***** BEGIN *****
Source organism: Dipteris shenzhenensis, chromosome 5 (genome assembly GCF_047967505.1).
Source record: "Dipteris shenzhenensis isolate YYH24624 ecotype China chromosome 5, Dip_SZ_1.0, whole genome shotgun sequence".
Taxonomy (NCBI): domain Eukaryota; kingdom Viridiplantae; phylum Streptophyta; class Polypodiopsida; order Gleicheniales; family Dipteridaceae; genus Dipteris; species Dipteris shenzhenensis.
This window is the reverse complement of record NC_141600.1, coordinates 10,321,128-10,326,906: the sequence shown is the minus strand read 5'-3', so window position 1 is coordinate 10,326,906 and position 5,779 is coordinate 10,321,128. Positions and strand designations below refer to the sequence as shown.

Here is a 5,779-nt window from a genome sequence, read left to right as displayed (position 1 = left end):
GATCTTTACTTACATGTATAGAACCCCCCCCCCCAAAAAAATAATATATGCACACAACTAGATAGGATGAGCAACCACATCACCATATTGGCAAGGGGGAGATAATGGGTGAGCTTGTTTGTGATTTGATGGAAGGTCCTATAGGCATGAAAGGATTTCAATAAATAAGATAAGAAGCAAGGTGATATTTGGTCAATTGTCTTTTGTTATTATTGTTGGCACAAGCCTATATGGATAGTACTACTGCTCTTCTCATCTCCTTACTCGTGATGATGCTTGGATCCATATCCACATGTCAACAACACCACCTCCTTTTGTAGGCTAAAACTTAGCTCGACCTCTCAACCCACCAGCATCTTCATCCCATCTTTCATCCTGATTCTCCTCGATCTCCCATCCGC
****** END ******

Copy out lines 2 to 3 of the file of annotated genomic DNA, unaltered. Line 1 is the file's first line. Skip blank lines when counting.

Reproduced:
Source record: "Dipteris shenzhenensis isolate YYH24624 ecotype China chromosome 5, Dip_SZ_1.0, whole genome shotgun sequence".
Taxonomy (NCBI): domain Eukaryota; kingdom Viridiplantae; phylum Streptophyta; class Polypodiopsida; order Gleicheniales; family Dipteridaceae; genus Dipteris; species Dipteris shenzhenensis.